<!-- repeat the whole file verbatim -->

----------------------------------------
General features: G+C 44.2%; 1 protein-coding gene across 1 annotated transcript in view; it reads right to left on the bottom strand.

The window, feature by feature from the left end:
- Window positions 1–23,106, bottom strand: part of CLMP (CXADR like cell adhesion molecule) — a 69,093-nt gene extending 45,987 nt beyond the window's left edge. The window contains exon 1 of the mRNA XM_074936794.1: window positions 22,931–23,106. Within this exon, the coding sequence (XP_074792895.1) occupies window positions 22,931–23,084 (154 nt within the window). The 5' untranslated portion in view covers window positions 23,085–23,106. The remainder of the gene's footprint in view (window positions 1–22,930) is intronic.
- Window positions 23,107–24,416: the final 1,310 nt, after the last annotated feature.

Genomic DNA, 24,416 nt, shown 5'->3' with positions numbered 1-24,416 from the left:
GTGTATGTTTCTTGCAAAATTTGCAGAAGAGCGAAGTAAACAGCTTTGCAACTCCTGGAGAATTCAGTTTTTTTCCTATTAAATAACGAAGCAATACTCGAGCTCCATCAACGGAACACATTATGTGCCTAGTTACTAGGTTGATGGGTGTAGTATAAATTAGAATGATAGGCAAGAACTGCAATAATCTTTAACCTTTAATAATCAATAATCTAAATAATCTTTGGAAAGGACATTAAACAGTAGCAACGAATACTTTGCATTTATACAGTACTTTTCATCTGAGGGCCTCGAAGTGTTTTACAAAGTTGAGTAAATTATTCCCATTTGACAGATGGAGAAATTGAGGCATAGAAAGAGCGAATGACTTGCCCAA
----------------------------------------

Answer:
General features: G+C 44.2%; 1 protein-coding gene across 1 annotated transcript in view; it reads right to left on the bottom strand.

The window, feature by feature from the left end:
- Window positions 1–23,106, bottom strand: part of CLMP (CXADR like cell adhesion molecule) — a 69,093-nt gene extending 45,987 nt beyond the window's left edge. The window contains exon 1 of the mRNA XM_074936794.1: window positions 22,931–23,106. Within this exon, the coding sequence (XP_074792895.1) occupies window positions 22,931–23,084 (154 nt within the window). The 5' untranslated portion in view covers window positions 23,085–23,106. The remainder of the gene's footprint in view (window positions 1–22,930) is intronic.
- Window positions 23,107–24,416: the final 1,310 nt, after the last annotated feature.

Genomic DNA, 24,416 nt, shown 5'->3' with positions numbered 1-24,416 from the left:
GTGTATGTTTCTTGCAAAATTTGCAGAAGAGCGAAGTAAACAGCTTTGCAACTCCTGGAGAATTCAGTTTTTTTCCTATTAAATAACGAAGCAATACTCGAGCTCCATCAACGGAACACATTATGTGCCTAGTTACTAGGTTGATGGGTGTAGTATAAATTAGAATGATAGGCAAGAACTGCAATAATCTTTAACCTTTAATAATCAATAATCTAAATAATCTTTGGAAAGGACATTAAACAGTAGCAACGAATACTTTGCATTTATACAGTACTTTTCATCTGAGGGCCTCGAAGTGTTTTACAAAGTTGAGTAAATTATTCCCATTTGACAGATGGAGAAATTGAGGCATAGAAAGAGCGAATGACTTGCCCAA